By Vaidahee Thakur, Batch of 2022
Note: While this article is written from the perspective of a DASA student from a Gulf country that is not UAE, the other DASA people will also find it highly relatable, she promises.
It all began on that fateful day, when a bunch of NRI kids, including me, gathered at NSIT for procuring an official letter confirming that we would finally be thrown out of the desert into the jungle.
The succeeding week saw tearful goodbyes being bid by us to our families. They departed for the clean countries where we were raised, leaving us all by ourselves to battle the mosquitoes and goodness-knows-how-many-more creepy-crawlies in the hostels. This was the week, when we had to reluctantly learn how to make the switch from thriving on a perennial supply of mineral water to surviving on the cooler water; when we went from ‘I love only 1080p videos and high-speed fibre optic internet’ to ‘144p bhi chalega bas video pura dekhne ko mile’; and when we underwent the transition from worshipping squeaky clean pest-free living spaces to wild (un)happily coexisting with lizards and beetles in our rooms.
Being a DASAite meant that my time here was never insipid; rather, it was spiced up by DASA student-specific challenges and wholesome experiences. Day 1 of classes revealed to me that my class was almost entirely comprised of Delhiites. It was a far cry from my class back in school, that could be described as ‘diverse but having a greater fraction of mallus(as we fondly called our Keralite friends back there)’. As I looked around, it dawned upon me that Hindi is the prime medium of communication. Until that point, I had only ever spoken in English to all my friends, acquaintances, and fundamentally every single human who was not a family member. Friends were meant to be spoken to in English, and speaking to potential friends in Hindi was a new concept. I embraced the idea anyway, and as I started conversing with my new classmates in Hindi, I faced a new unforeseen trouble. Let me present to you, the aap-tum-tu conundrum, wherein the DASAite has to haplessly shift from blindly using ‘you’ to cleverly choosing the right Hindi version of ‘you’. A classic example of how haywire my mind (or for that matter, any DASA student’s mind) could go due to this language quandary is the following sentence that I’ve unwittingly uttered a couple of times:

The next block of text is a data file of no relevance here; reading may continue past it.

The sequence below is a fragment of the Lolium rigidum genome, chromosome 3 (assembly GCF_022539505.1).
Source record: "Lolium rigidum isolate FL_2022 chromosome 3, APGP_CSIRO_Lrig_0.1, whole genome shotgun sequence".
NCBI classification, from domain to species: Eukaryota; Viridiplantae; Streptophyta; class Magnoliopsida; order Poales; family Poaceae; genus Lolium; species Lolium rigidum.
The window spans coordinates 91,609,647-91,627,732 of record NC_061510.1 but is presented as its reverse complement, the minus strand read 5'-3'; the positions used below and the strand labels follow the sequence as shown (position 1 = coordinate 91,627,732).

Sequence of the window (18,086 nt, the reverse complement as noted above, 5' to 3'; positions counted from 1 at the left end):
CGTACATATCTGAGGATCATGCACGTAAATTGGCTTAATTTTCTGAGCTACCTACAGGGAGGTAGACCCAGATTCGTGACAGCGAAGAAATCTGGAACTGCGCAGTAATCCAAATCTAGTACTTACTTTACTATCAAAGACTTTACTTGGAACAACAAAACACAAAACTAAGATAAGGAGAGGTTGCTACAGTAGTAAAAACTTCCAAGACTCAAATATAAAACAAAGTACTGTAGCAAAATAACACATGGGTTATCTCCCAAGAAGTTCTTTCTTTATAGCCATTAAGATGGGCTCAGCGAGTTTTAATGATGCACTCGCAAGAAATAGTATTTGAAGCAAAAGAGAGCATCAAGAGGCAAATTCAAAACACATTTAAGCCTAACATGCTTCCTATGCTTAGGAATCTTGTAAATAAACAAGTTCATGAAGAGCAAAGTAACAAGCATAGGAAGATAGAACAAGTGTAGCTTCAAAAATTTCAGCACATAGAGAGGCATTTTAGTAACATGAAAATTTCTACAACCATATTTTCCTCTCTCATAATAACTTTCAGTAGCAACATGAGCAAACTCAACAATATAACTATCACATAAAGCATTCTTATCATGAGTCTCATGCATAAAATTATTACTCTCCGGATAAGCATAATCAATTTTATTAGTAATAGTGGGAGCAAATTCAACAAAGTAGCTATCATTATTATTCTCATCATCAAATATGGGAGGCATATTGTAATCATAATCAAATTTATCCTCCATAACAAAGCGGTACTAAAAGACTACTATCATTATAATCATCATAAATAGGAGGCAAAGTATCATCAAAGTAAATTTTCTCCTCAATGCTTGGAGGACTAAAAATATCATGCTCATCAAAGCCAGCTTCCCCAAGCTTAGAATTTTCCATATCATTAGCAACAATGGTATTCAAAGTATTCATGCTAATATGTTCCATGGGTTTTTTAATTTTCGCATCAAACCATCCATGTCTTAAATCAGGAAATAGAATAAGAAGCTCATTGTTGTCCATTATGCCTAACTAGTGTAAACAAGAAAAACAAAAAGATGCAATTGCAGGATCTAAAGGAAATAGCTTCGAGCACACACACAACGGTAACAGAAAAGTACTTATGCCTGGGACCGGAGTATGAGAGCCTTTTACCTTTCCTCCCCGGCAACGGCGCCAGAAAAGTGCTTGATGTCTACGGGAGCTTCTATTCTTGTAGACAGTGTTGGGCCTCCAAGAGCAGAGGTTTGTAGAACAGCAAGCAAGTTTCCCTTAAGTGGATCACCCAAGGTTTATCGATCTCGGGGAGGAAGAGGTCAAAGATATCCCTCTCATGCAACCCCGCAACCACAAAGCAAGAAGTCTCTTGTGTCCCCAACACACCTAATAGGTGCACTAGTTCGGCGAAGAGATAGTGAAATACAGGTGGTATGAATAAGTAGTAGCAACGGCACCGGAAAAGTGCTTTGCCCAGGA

“Agar aap abhi SAC jaa rahe ho to main tere saath chalti hun.”
(Yes, I know you cringed hard.)
On the first few days of college, this is how a typical first-time conversation with the JAC freshers looked like:
JACie: So, where are you from?
Me: I am from Bhubaneswar….
JACie: Oh wow! So are you an Outside Delhi candidate?
Me: (faces identity crisis) Uh no, I was born and brought up in the Gulf…
JACie: Oh, DASA student! Which country are you from?
Normally, a DASA student would respond with an ‘Oh it’s near Dubai’ or a ‘Never mind just assume that I hail from Dubai’. But I am a solidly abnormal person who cannot let others live in the dark about the country I’ve lived in and loved for so long.